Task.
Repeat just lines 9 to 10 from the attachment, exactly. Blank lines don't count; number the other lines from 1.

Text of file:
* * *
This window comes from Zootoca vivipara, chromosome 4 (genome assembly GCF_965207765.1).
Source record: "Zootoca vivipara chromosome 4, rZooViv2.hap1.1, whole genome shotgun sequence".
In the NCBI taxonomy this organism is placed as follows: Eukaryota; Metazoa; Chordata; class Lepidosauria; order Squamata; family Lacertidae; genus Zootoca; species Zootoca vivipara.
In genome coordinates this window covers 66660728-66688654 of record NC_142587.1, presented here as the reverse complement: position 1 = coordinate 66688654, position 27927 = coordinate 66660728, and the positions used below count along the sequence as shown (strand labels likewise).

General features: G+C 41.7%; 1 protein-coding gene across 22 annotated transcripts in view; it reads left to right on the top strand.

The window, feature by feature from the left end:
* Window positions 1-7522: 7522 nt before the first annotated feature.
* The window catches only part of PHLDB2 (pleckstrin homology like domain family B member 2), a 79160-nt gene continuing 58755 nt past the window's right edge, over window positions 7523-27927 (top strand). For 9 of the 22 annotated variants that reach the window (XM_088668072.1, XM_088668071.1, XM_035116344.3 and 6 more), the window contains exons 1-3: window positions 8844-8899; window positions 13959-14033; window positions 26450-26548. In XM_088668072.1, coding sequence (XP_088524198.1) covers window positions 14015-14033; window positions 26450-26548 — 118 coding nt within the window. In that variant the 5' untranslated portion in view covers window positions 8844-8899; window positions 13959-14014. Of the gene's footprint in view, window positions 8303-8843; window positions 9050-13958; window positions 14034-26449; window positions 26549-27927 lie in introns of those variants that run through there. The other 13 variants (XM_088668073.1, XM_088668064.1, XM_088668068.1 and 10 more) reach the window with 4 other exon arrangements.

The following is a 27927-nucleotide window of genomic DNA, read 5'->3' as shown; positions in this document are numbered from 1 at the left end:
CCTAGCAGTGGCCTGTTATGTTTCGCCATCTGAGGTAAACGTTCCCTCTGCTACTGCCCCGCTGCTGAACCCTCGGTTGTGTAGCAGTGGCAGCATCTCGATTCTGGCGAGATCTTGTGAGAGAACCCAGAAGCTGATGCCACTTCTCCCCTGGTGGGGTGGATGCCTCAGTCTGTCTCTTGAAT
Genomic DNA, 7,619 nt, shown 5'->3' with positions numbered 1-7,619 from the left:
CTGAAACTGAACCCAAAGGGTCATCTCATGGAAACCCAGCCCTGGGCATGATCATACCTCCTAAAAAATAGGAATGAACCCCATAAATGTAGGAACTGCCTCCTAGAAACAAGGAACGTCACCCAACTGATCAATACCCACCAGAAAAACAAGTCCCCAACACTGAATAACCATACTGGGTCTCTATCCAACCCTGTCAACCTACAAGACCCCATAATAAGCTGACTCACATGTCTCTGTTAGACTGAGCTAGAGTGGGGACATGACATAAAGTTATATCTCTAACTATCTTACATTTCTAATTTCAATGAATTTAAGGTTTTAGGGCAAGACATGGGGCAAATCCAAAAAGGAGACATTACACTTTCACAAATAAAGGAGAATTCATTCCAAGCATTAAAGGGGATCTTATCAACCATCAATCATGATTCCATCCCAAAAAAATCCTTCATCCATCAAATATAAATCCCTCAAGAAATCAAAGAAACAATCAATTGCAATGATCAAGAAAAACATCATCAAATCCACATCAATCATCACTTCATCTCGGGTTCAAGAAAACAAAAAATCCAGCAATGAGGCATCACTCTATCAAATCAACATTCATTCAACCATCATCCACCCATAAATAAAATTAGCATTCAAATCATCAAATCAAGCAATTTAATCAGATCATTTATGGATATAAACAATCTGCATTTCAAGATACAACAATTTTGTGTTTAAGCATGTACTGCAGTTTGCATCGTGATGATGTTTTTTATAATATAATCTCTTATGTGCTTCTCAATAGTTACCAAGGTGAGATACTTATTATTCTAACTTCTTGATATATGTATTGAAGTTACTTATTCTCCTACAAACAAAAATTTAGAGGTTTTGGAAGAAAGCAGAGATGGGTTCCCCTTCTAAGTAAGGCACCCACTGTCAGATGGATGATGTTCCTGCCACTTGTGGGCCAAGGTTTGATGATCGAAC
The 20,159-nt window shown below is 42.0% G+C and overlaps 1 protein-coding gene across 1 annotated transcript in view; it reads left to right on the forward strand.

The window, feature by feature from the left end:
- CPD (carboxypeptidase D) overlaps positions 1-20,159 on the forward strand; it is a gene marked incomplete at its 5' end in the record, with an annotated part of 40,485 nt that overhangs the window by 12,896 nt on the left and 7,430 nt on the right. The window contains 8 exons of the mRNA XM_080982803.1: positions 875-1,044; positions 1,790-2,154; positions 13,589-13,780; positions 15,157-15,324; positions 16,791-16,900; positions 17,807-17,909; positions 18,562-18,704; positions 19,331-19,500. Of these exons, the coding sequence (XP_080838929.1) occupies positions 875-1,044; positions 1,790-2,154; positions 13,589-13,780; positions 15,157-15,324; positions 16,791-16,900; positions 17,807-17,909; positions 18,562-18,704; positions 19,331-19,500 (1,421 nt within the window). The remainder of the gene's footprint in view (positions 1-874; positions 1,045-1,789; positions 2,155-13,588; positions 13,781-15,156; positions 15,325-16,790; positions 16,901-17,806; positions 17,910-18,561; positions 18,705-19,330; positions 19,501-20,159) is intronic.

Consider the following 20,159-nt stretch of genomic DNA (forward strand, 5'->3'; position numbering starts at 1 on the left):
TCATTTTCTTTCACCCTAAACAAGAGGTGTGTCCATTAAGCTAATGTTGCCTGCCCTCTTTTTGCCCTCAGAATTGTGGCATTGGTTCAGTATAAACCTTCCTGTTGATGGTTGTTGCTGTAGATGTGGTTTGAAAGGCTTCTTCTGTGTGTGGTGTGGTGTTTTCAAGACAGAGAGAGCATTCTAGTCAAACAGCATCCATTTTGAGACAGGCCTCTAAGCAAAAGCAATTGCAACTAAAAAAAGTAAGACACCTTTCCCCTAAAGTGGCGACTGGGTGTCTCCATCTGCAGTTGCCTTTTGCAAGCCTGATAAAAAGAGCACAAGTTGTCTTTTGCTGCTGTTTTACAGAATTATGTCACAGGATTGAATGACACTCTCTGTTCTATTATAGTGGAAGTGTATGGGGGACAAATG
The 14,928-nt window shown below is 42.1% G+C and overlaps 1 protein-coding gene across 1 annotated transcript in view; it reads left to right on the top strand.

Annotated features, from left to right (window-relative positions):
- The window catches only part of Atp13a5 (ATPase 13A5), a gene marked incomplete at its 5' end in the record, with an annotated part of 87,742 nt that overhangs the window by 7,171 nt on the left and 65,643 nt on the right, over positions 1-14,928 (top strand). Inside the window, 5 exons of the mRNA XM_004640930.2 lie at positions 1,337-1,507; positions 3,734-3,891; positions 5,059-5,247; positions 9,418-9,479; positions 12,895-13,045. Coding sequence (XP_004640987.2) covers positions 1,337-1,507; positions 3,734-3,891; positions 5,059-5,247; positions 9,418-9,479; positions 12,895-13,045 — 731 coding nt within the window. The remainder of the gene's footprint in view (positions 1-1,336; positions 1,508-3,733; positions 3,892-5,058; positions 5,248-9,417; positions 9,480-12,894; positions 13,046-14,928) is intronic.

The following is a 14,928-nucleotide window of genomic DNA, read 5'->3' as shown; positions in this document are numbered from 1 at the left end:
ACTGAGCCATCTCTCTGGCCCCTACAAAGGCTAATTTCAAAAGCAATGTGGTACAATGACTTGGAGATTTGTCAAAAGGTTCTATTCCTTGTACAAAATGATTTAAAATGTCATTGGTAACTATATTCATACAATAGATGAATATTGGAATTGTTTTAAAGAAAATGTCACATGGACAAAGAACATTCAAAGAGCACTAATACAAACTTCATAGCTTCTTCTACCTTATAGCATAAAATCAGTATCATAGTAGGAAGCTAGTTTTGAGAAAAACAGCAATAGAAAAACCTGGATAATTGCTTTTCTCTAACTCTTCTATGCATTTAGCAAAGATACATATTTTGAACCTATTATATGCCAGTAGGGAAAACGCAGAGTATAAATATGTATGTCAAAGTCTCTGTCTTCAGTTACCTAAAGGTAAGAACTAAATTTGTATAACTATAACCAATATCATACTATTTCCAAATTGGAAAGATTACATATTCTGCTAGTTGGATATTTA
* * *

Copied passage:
The following is a 27927-nucleotide window of genomic DNA, read 5'->3' as shown; positions in this document are numbered from 1 at the left end:
CCTAGCAGTGGCCTGTTATGTTTCGCCATCTGAGGTAAACGTTCCCTCTGCTACTGCCCCGCTGCTGAACCCTCGGTTGTGTAGCAGTGGCAGCATCTCGATTCTGGCGAGATCTTGTGAGAGAACCCAGAAGCTGATGCCACTTCTCCCCTGGTGGGGTGGATGCCTCAGTCTGTCTCTTGAAT